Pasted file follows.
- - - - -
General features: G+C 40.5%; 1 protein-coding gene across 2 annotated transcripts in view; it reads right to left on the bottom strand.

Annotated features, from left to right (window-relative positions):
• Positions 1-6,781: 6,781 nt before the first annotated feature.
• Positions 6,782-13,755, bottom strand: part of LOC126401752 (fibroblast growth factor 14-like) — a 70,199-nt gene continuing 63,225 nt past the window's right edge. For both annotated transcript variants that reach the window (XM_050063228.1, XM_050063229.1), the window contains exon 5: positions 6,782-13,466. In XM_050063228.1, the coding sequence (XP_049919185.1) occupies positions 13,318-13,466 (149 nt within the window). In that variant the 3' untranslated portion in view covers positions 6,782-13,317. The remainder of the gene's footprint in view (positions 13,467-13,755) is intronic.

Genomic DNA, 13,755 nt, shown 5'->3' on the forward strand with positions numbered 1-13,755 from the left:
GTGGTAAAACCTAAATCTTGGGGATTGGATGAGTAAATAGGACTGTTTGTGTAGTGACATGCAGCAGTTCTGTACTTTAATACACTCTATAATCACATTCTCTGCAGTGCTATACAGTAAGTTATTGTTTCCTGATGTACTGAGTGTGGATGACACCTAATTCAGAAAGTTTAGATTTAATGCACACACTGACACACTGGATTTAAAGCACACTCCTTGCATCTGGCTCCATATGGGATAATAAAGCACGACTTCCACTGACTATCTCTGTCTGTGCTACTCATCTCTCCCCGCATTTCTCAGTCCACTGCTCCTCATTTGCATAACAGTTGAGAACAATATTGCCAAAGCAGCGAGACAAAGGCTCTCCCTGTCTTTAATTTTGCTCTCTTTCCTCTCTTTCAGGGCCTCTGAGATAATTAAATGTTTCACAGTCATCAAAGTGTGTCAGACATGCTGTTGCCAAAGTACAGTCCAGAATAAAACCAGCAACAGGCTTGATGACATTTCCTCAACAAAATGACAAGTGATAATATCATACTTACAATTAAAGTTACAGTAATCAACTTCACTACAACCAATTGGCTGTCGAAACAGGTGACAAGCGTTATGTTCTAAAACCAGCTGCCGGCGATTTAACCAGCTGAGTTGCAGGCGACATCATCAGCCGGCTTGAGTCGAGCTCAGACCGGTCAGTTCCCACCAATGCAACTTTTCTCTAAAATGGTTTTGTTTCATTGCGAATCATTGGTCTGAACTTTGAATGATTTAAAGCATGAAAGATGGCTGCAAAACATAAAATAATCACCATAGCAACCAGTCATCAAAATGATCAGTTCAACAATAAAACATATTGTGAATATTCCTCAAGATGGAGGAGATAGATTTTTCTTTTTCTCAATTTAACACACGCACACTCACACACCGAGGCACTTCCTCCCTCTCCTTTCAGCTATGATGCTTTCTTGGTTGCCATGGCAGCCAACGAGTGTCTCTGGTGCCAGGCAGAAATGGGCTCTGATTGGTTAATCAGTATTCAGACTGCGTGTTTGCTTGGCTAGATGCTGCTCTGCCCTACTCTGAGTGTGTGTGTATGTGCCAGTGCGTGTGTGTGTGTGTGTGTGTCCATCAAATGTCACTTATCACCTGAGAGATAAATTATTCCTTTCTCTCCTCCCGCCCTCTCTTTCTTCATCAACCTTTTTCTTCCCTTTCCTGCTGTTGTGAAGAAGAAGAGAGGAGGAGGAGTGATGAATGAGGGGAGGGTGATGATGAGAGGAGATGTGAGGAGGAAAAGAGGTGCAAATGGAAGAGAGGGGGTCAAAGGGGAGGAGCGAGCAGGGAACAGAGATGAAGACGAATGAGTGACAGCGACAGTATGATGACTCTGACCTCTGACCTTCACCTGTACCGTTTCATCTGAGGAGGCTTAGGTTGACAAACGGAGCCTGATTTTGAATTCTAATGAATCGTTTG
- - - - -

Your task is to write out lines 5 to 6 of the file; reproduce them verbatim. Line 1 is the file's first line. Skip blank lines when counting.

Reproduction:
Genomic DNA, 13,755 nt, shown 5'->3' on the forward strand with positions numbered 1-13,755 from the left:
GTGGTAAAACCTAAATCTTGGGGATTGGATGAGTAAATAGGACTGTTTGTGTAGTGACATGCAGCAGTTCTGTACTTTAATACACTCTATAATCACATTCTCTGCAGTGCTATACAGTAAGTTATTGTTTCCTGATGTACTGAGTGTGGATGACACCTAATTCAGAAAGTTTAGATTTAATGCACACACTGACACACTGGATTTAAAGCACACTCCTTGCATCTGGCTCCATATGGGATAATAAAGCACGACTTCCACTGACTATCTCTGTCTGTGCTACTCATCTCTCCCCGCATTTCTCAGTCCACTGCTCCTCATTTGCATAACAGTTGAGAACAATATTGCCAAAGCAGCGAGACAAAGGCTCTCCCTGTCTTTAATTTTGCTCTCTTTCCTCTCTTTCAGGGCCTCTGAGATAATTAAATGTTTCACAGTCATCAAAGTGTGTCAGACATGCTGTTGCCAAAGTACAGTCCAGAATAAAACCAGCAACAGGCTTGATGACATTTCCTCAACAAAATGACAAGTGATAATATCATACTTACAATTAAAGTTACAGTAATCAACTTCACTACAACCAATTGGCTGTCGAAACAGGTGACAAGCGTTATGTTCTAAAACCAGCTGCCGGCGATTTAACCAGCTGAGTTGCAGGCGACATCATCAGCCGGCTTGAGTCGAGCTCAGACCGGTCAGTTCCCACCAATGCAACTTTTCTCTAAAATGGTTTTGTTTCATTGCGAATCATTGGTCTGAACTTTGAATGATTTAAAGCATGAAAGATGGCTGCAAAACATAAAATAATCACCATAGCAACCAGTCATCAAAATGATCAGTTCAACAATAAAACATATTGTGAATATTCCTCAAGATGGAGGAGATAGATTTTTCTTTTTCTCAATTTAACACACGCACACTCACACACCGAGGCACTTCCTCCCTCTCCTTTCAGCTATGATGCTTTCTTGGTTGCCATGGCAGCCAACGAGTGTCTCTGGTGCCAGGCAGAAATGGGCTCTGATTGGTTAATCAGTATTCAGACTGCGTGTTTGCTTGGCTAGATGCTGCTCTGCCCTACTCTGAGTGTGTGTGTATGTGCCAGTGCGTGTGTGTGTGTGTGTGTGTCCATCAAATGTCACTTATCACCTGAGAGATAAATTATTCCTTTCTCTCCTCCCGCCCTCTCTTTCTTCATCAACCTTTTTCTTCCCTTTCCTGCTGTTGTGAAGAAGAAGAGAGGAGGAGGAGTGATGAATGAGGGGAGGGTGATGATGAGAGGAGATGTGAGGAGGAAAAGAGGTGCAAATGGAAGAGAGGGGGTCAAAGGGGAGGAGCGAGCAGGGAACAGAGATGAAGACGAATGAGTGACAGCGACAGTATGATGACTCTGACCTCTGACCTTCACCTGTACCGTTTCATCTGAGGAGGCTTAGGTTGACAAACGGAGCCTGATTTTGAATTCTAATGAATCGTTTG